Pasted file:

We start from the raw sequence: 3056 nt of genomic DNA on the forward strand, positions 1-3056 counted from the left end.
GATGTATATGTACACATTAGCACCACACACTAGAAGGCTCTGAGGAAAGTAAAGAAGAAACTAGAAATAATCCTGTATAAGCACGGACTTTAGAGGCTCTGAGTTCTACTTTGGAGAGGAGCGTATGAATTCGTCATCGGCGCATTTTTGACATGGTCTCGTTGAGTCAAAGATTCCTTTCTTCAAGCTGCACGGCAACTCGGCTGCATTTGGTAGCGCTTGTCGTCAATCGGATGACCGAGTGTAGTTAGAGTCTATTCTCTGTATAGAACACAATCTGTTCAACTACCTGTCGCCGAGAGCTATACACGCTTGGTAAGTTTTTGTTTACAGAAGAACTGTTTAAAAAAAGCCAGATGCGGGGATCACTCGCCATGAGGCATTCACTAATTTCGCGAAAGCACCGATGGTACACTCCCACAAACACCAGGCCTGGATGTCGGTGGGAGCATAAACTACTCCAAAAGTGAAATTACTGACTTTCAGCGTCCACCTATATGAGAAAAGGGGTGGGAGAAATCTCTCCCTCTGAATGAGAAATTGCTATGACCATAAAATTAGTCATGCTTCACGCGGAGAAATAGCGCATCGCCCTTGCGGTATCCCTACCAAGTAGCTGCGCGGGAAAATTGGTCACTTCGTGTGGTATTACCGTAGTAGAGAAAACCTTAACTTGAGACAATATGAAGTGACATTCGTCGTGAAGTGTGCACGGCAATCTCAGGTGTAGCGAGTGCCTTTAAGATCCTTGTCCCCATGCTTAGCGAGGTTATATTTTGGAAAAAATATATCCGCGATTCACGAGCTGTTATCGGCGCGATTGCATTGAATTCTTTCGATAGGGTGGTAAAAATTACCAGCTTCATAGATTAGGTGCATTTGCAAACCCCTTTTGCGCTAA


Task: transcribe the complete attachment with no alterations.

We start from the raw sequence: 3056 nt of genomic DNA on the forward strand, positions 1-3056 counted from the left end.
GATGTATATGTACACATTAGCACCACACACTAGAAGGCTCTGAGGAAAGTAAAGAAGAAACTAGAAATAATCCTGTATAAGCACGGACTTTAGAGGCTCTGAGTTCTACTTTGGAGAGGAGCGTATGAATTCGTCATCGGCGCATTTTTGACATGGTCTCGTTGAGTCAAAGATTCCTTTCTTCAAGCTGCACGGCAACTCGGCTGCATTTGGTAGCGCTTGTCGTCAATCGGATGACCGAGTGTAGTTAGAGTCTATTCTCTGTATAGAACACAATCTGTTCAACTACCTGTCGCCGAGAGCTATACACGCTTGGTAAGTTTTTGTTTACAGAAGAACTGTTTAAAAAAAGCCAGATGCGGGGATCACTCGCCATGAGGCATTCACTAATTTCGCGAAAGCACCGATGGTACACTCCCACAAACACCAGGCCTGGATGTCGGTGGGAGCATAAACTACTCCAAAAGTGAAATTACTGACTTTCAGCGTCCACCTATATGAGAAAAGGGGTGGGAGAAATCTCTCCCTCTGAATGAGAAATTGCTATGACCATAAAATTAGTCATGCTTCACGCGGAGAAATAGCGCATCGCCCTTGCGGTATCCCTACCAAGTAGCTGCGCGGGAAAATTGGTCACTTCGTGTGGTATTACCGTAGTAGAGAAAACCTTAACTTGAGACAATATGAAGTGACATTCGTCGTGAAGTGTGCACGGCAATCTCAGGTGTAGCGAGTGCCTTTAAGATCCTTGTCCCCATGCTTAGCGAGGTTATATTTTGGAAAAAATATATCCGCGATTCACGAGCTGTTATCGGCGCGATTGCATTGAATTCTTTCGATAGGGTGGTAAAAATTACCAGCTTCATAGATTAGGTGCATTTGCAAACCCCTTTTGCGCTAA